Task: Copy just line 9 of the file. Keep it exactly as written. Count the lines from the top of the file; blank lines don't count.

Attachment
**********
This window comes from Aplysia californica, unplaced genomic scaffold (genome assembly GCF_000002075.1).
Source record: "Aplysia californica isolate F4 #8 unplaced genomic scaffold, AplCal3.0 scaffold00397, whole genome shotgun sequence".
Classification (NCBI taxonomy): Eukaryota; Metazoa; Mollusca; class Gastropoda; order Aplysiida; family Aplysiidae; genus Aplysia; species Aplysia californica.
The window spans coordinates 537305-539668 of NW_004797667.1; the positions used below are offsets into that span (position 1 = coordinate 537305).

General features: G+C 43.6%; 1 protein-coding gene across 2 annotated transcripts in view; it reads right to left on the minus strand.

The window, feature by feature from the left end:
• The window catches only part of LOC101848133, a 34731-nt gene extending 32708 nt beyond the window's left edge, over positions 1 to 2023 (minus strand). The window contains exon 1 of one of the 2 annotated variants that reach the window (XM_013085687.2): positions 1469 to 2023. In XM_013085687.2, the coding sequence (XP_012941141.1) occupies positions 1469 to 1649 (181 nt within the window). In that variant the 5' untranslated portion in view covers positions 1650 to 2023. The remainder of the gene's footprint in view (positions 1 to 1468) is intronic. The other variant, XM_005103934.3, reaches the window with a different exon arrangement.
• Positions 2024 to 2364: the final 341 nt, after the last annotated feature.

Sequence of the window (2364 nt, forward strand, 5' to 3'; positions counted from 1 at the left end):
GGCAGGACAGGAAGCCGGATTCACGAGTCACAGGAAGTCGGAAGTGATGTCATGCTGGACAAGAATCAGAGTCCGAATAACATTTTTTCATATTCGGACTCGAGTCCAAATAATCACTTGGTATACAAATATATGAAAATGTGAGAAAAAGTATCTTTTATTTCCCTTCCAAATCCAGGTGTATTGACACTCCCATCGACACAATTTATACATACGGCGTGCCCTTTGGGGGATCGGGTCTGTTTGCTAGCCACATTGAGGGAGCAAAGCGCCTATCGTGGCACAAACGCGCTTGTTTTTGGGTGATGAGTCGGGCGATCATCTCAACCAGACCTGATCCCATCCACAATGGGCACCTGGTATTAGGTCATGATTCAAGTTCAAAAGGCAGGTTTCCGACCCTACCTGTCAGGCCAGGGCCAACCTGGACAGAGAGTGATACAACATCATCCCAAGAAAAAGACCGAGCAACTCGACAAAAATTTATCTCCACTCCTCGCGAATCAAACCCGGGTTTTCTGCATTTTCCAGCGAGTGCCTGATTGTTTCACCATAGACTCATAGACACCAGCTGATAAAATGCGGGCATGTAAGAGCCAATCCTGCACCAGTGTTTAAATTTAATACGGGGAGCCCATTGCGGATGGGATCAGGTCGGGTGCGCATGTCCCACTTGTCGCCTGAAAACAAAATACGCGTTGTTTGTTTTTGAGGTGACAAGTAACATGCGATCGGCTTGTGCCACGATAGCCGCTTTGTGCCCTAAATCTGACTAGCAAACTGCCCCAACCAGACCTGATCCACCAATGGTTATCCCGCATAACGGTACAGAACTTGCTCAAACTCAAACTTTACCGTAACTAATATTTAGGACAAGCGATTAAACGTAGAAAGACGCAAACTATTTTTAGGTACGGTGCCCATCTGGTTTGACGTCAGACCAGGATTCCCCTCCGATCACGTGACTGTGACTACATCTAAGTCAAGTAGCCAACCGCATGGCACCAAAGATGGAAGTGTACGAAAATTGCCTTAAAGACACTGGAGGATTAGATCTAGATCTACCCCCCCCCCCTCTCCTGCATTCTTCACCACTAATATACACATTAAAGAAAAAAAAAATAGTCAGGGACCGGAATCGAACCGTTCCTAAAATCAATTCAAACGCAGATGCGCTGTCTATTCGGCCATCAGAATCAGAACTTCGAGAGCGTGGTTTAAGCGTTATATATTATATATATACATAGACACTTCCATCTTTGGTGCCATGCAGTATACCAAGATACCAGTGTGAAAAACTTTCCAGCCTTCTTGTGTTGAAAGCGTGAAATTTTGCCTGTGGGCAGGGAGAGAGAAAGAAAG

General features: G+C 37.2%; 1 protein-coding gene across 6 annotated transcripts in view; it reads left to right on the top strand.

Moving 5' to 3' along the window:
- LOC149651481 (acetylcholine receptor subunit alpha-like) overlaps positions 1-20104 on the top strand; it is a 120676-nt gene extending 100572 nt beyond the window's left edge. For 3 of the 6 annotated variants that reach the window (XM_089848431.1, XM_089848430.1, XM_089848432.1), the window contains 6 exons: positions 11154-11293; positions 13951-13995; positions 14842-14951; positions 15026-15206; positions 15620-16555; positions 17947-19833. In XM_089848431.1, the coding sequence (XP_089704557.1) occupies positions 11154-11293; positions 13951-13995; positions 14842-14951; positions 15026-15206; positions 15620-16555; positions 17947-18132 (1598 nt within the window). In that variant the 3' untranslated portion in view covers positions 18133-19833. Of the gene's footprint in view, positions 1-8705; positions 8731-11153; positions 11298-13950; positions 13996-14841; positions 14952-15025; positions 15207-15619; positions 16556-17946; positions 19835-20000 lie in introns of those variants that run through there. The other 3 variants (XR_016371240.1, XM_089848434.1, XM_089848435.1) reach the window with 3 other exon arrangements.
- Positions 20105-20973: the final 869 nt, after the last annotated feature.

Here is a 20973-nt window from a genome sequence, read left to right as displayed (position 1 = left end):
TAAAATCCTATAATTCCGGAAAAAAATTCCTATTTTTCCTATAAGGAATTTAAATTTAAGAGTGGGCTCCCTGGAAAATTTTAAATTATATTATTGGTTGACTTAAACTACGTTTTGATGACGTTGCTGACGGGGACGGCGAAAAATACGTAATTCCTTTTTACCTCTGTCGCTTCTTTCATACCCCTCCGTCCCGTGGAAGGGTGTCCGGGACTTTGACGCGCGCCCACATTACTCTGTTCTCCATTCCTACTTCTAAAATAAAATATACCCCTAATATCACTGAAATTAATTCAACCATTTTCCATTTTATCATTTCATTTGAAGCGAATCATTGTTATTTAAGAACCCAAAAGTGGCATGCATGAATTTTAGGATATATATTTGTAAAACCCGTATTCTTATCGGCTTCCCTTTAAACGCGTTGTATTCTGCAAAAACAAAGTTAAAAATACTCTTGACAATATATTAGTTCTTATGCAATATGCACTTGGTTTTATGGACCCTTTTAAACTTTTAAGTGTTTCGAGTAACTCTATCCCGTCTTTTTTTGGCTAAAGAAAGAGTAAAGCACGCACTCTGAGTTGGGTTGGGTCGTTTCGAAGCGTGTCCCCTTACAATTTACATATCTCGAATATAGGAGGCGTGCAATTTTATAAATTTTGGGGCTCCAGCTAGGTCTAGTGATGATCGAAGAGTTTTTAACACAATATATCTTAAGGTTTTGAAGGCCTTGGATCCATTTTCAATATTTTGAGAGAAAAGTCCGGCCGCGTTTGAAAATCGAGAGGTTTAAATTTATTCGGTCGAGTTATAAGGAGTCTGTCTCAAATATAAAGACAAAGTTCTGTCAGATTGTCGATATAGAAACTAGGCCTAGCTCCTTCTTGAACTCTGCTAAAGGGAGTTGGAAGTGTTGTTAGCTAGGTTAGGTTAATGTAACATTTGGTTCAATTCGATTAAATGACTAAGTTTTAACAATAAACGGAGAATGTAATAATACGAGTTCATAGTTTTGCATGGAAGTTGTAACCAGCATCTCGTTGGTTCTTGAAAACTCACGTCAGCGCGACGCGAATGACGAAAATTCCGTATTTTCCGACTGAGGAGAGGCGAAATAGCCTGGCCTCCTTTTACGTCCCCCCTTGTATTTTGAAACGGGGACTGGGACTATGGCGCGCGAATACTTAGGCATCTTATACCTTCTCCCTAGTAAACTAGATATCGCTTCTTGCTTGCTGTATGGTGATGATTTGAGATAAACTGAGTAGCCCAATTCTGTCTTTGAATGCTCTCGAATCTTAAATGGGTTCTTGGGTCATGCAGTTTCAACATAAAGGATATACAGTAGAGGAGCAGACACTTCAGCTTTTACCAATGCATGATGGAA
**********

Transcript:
Sequence of the window (2364 nt, forward strand, 5' to 3'; positions counted from 1 at the left end):